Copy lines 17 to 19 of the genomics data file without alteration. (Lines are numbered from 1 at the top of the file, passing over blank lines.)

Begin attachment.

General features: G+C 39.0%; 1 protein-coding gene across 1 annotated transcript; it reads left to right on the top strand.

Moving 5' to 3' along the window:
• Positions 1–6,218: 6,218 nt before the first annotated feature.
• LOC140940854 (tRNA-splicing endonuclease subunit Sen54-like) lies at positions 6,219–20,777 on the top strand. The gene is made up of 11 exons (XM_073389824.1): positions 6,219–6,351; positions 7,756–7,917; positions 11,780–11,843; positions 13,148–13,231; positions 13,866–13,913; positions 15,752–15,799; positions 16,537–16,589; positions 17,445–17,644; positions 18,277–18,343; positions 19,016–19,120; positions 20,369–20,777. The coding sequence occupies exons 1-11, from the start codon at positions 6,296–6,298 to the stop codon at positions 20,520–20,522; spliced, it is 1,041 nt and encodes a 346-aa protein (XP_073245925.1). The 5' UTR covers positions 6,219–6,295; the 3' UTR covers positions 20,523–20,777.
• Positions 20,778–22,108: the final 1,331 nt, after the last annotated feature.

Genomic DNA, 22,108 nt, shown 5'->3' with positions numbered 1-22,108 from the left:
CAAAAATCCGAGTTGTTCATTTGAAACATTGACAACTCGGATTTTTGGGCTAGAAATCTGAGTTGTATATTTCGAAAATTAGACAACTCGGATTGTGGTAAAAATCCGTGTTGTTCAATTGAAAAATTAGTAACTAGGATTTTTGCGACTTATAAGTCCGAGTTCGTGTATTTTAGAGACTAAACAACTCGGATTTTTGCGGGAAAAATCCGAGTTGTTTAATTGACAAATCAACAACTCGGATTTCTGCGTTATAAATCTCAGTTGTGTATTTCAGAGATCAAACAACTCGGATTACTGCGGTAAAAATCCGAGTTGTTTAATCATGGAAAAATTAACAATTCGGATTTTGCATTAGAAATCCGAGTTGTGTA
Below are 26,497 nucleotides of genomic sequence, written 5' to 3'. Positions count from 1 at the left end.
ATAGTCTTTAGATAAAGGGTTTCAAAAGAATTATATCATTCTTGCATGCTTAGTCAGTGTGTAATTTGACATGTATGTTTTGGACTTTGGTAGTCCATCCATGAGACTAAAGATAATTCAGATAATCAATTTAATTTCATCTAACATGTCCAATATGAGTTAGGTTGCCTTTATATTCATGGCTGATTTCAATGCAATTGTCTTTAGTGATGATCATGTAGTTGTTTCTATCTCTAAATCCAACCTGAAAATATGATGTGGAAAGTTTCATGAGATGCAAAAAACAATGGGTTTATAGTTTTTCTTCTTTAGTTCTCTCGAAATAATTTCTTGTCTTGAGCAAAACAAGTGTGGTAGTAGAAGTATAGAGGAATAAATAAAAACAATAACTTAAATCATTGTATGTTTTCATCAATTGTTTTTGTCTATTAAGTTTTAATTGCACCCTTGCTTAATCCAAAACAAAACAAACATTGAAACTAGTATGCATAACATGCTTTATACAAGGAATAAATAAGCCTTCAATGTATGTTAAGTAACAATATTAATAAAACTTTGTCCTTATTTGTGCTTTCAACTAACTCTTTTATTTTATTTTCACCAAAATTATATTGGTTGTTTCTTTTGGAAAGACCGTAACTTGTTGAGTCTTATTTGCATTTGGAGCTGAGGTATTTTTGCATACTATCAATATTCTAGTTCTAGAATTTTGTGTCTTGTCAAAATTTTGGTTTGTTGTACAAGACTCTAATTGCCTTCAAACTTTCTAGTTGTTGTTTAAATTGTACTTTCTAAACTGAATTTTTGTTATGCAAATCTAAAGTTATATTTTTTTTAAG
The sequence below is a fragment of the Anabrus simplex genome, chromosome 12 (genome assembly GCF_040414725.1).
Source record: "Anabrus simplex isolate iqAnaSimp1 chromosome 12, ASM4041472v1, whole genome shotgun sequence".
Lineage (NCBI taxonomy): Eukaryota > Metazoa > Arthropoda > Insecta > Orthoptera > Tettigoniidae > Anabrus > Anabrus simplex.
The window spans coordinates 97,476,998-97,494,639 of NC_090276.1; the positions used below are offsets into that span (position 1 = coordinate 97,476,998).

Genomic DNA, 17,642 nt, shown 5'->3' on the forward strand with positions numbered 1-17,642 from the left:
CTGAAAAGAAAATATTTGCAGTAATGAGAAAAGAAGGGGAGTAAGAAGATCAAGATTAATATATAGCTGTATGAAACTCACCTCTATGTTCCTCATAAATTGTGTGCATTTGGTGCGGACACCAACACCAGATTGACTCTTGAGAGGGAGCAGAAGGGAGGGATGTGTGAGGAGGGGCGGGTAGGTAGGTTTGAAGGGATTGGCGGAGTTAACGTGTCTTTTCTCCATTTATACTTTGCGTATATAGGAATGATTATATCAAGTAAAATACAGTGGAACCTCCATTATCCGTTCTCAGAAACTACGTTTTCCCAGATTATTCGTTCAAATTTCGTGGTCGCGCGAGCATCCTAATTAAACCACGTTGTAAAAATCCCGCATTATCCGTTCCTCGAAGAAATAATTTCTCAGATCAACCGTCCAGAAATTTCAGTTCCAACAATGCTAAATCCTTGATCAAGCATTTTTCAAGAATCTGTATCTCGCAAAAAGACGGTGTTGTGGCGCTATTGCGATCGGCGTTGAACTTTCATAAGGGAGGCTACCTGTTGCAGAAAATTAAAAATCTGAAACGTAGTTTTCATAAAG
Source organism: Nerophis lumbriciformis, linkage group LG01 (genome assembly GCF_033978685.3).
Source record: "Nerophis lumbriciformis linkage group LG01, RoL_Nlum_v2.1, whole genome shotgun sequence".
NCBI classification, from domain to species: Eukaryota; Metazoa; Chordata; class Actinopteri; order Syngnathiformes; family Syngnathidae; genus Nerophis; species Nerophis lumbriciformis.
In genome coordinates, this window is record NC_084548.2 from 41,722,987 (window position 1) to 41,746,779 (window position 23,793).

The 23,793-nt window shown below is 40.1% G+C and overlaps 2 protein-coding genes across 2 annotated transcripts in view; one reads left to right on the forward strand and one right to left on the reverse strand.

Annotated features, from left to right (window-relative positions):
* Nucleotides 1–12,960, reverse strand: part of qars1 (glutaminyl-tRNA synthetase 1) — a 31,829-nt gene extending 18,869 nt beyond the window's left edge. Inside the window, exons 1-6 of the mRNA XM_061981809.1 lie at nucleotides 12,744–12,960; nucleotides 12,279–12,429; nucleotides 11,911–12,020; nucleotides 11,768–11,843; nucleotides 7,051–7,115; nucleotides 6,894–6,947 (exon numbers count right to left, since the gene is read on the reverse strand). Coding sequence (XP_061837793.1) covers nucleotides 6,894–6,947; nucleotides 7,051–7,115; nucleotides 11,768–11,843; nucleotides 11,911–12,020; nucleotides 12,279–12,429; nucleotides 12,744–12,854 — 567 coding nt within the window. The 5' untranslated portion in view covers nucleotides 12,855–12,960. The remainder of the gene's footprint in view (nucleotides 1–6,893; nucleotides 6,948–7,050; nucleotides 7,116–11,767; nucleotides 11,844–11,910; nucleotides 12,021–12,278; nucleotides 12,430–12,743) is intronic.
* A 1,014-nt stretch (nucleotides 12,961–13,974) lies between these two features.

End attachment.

Source record: "Nerophis lumbriciformis linkage group LG01, RoL_Nlum_v2.1, whole genome shotgun sequence".
NCBI classification, from domain to species: Eukaryota; Metazoa; Chordata; class Actinopteri; order Syngnathiformes; family Syngnathidae; genus Nerophis; species Nerophis lumbriciformis.
In genome coordinates, this window is record NC_084548.2 from 41,722,987 (window position 1) to 41,746,779 (window position 23,793).